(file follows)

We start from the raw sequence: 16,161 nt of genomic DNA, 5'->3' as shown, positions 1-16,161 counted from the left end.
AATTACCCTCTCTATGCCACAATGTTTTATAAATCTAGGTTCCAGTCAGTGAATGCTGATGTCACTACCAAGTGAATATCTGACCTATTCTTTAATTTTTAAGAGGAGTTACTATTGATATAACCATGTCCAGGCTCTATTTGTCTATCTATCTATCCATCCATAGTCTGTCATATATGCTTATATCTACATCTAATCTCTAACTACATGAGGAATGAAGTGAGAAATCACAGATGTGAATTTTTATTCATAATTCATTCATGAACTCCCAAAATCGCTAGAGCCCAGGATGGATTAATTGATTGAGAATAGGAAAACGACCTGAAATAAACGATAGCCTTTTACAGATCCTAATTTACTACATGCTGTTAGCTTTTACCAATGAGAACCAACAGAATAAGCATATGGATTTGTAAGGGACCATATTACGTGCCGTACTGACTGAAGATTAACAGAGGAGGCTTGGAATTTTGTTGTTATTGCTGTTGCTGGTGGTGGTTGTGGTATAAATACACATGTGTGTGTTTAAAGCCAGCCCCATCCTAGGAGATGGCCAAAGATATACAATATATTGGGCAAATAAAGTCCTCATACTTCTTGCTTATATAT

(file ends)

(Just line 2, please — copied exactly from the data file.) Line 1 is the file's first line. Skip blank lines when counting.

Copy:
AATTACCCTCTCTATGCCACAATGTTTTATAAATCTAGGTTCCAGTCAGTGAATGCTGATGTCACTACCAAGTGAATATCTGACCTATTCTTTAATTTTTAAGAGGAGTTACTATTGATATAACCATGTCCAGGCTCTATTTGTCTATCTATCTATCCATCCATAGTCTGTCATATATGCTTATATCTACATCTAATCTCTAACTACATGAGGAATGAAGTGAGAAATCACAGATGTGAATTTTTATTCATAATTCATTCATGAACTCCCAAAATCGCTAGAGCCCAGGATGGATTAATTGATTGAGAATAGGAAAACGACCTGAAATAAACGATAGCCTTTTACAGATCCTAATTTACTACATGCTGTTAGCTTTTACCAATGAGAACCAACAGAATAAGCATATGGATTTGTAAGGGACCATATTACGTGCCGTACTGACTGAAGATTAACAGAGGAGGCTTGGAATTTTGTTGTTATTGCTGTTGCTGGTGGTGGTTGTGGTATAAATACACATGTGTGTGTTTAAAGCCAGCCCCATCCTAGGAGATGGCCAAAGATATACAATATATTGGGCAAATAAAGTCCTCATACTTCTTGCTTATATAT